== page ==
The area in which this new Buffalo will be born must be where lake boats can go; it must be between the mouth and the rapids of the Maumee. In other words, because of its remarkable natural advantages, it must be Lowertown since the other rivals are upriver from the rock bar at Marengo, making it much too dangerous for boats drawing over six feet to pass to the head of the rapids.
Prudent men are even now investing in this very flourishing and rapidly increasing place. There is no sign of weakness in the significant advance in the rising value of Lowertown properties. It appears to be controlled entirely by the increase in population. That is why you must act now to be a part of this incredible theatre of speculation. The prospect heretofore given is quite a time-sensitive opportunity! Pack your trunk and make haste!
What to Wear
For readers who have done little traveling and rely on whatever outer garments they possess to protect them from dirt, dust, and the elements, I suggest boots, cloaks, coats with extra shoulder capes, and wide-brimmed hats for men. For women, you will be best prepared with a wool riding habit and iron pattens worn over shoes to protect from dirt and mud.
What to Pack
Emigrants traveling by boat must not expect to carry more than a small trunk or two on the packet lines. Those who wish to take goods or furniture should take the transportation lines, with more delay.
Since boat travel affords only modest convenience for moving an entire stock of household goods, travelers are advised to pack a limited supply. Pots, pans, and a small medicine kit.
For clothing, remember, the seasons at Lowertown are regularly divided into spring, summer, autumn, and winter.
Spring brings mud and rain. Dress appropriately.
In the summer, newcomers will find it advantageous to protect themselves from the damp atmosphere of Lowertown at night. When the air is clear, do leave an open door and window for free circulation but do not sleep in direct contact with the current of air, or you may awake with a fever. In addition, women should plan to wear a sun bonnet during the heat of the day.
Fall arrives with spectacular color, but this vibrant show also serves as a warning to prepare for winter. The autumn season is also subject to sudden changes, from heat to cold, from wet to dry.
Winter here brings frigid temperatures and snow. A heavy blanket is a must. This region has no mountains or hills, and its extensive level surface gives great scope to the winds, especially during winter's long nights. Trust me; you will celebrate spring like never before after a winter on the western edge of Lake Erie.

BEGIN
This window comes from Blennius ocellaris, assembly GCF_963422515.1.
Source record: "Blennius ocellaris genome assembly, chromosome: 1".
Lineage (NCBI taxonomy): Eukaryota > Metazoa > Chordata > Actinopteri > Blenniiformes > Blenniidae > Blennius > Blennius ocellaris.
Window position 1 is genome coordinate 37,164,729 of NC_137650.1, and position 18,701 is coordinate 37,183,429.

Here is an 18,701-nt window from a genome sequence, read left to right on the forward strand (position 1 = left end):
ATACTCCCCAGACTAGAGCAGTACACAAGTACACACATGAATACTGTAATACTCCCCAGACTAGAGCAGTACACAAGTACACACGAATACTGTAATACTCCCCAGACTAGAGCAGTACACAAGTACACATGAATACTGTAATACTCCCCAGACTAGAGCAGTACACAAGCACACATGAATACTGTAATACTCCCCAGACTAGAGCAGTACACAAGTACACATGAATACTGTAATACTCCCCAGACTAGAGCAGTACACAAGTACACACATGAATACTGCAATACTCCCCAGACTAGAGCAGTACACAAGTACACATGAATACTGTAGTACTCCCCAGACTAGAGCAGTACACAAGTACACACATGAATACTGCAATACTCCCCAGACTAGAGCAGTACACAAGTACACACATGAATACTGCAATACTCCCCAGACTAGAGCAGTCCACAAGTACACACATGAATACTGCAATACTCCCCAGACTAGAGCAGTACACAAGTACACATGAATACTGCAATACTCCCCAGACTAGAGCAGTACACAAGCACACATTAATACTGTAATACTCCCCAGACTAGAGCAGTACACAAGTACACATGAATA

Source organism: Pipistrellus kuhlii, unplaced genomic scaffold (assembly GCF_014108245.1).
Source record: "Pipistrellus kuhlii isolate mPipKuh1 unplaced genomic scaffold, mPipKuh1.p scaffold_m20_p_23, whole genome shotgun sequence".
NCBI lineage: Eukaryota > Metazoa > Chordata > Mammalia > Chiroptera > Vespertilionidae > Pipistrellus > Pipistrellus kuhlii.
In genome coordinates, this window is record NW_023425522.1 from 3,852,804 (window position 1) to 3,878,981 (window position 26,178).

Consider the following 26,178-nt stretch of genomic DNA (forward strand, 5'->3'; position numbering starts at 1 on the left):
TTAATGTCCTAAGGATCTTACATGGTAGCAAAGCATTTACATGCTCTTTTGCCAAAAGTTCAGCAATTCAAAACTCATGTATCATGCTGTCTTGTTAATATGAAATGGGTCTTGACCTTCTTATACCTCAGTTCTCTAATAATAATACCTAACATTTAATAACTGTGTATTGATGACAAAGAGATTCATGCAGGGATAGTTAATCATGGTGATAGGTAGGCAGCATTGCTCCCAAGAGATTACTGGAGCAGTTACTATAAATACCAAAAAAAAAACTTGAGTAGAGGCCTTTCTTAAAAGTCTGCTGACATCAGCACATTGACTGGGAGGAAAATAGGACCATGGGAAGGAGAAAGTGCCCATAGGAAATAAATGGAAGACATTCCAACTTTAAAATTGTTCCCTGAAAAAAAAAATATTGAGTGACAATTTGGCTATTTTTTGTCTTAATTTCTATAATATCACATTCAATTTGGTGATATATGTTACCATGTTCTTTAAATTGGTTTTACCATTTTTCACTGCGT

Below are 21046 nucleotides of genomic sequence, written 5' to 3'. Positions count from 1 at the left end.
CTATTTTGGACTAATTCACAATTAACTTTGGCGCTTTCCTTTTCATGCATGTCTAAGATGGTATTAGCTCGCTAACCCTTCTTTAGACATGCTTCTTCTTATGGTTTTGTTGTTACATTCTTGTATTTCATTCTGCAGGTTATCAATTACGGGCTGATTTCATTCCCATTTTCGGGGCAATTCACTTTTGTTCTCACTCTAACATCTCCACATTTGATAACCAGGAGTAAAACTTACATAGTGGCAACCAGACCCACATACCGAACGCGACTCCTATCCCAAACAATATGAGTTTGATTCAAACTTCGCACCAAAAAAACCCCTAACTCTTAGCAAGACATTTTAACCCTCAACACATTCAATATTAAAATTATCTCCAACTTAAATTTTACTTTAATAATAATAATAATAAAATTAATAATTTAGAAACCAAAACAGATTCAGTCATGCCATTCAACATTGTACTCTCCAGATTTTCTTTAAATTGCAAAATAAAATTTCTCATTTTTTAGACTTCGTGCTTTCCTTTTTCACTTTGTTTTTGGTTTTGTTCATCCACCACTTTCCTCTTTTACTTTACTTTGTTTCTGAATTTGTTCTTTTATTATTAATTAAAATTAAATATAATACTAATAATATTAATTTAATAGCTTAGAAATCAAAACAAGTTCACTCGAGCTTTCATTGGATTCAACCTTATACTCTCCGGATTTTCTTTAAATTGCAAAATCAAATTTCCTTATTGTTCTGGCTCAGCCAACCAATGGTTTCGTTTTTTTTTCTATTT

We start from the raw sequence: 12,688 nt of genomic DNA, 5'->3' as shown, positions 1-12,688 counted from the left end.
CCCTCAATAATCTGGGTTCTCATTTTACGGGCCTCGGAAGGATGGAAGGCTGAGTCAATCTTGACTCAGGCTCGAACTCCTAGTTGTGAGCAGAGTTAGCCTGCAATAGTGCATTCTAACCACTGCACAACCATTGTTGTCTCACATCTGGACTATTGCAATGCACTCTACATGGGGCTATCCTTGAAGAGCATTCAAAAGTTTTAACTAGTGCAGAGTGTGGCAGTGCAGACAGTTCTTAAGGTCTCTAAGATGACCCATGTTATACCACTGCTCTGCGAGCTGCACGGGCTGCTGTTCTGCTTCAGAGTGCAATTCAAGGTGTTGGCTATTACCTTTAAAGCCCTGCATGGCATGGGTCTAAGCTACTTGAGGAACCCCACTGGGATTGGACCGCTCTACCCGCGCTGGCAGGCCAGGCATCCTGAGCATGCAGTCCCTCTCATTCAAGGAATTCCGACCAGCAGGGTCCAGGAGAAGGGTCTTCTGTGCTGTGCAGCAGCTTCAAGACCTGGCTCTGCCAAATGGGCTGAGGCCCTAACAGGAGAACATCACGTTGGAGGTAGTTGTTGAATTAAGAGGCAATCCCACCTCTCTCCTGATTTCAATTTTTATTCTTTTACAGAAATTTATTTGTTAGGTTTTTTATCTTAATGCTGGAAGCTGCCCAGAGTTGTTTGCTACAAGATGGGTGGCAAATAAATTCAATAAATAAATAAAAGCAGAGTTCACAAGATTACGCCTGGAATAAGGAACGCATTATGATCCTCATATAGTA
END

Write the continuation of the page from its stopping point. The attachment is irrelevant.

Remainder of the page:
Routes to Lowertown
The traveler or emigrant interested in journeying to Lowertown is offered the following routes:
From the East: While there are several ways to approach Lowertown from the east, travel is best achieved by water, thanks to the Great Black Swamp, the insufferable marshland that suffocates settlers coming by land from the south or east.
Others may tell you the Maumee and Western Reserve Road connecting Lower Sandusky with the Maumee River is navigable from July to September. However, the more this road is used, the worse it becomes. When I last counted, there were 31 taverns along that road between Lower Sandusky and Perrysburg—one every mile. Why? Because driving exhausted teams of horses or oxen through the swollen mud of the Great Black Swamp will barely make you a mile a day. It is a nearly impenetrable area of thick trees and murky water with chest-high mud. Trust me, dear reader, you'll need a quiet rest at the end of each day and whatever refreshments the tavernkeeper can muster if you choose to travel this road known by all as America's worst. So please take my advice, use the water route.
With that said, I highly suggest you book a boat from Buffalo to Sandusky City, where you can pick up a steamer for the short trip to Vistula. While you may land at Sandusky City and travel by stage, I don't recommend challenging the Maumee and Western Reserve Road. Instead, I recommend the PIONEER as your mode of travel. The cabin fare from Buffalo to Sandusky is $8. Your trip from Sandusky to Lowertown will cost you much less.
From the North: Another option is to cross Lake Erie to Detroit. The National Road from Detroit to Lowertown is quite passable, and a regular line of coaches will convey you to Lowertown, about sixty miles south. Stage fare is usually six cents per mile. Meals at stage-houses are thirty-seven and a half cents.
From the South: Your routing choices are clear from the south. Eight months out of the year, you will deal with unrelenting mud. If luck is with you and Mother Nature cooperates, the other four months will offer improved travel over snow and ice. If you approach from the south, plan to detour West to Fort Wayne and then work your way back east—above the Black Swamp using the Territorial Road.
Upon Your Arrival
Lodging: There are several places to lodge in the area, but I highly recommend John Fasset's place on Summit, between Locust and Lagrange. Mr. Fassett is currently planning future expansion to his hotel, and this will be a much-appreciated supplement to the hotel stock here in Lowertown.
Planning is still ongoing for Ira C. Smith's Eagle Tavern—planned for the river side of Summit between Elm and Lagrange. Mr. Smith has promised his new inn will also feature entertainment.
Housing: Having just been platted earlier this year, lots are ready for sale and the Vistula Company is ready and willing to do business.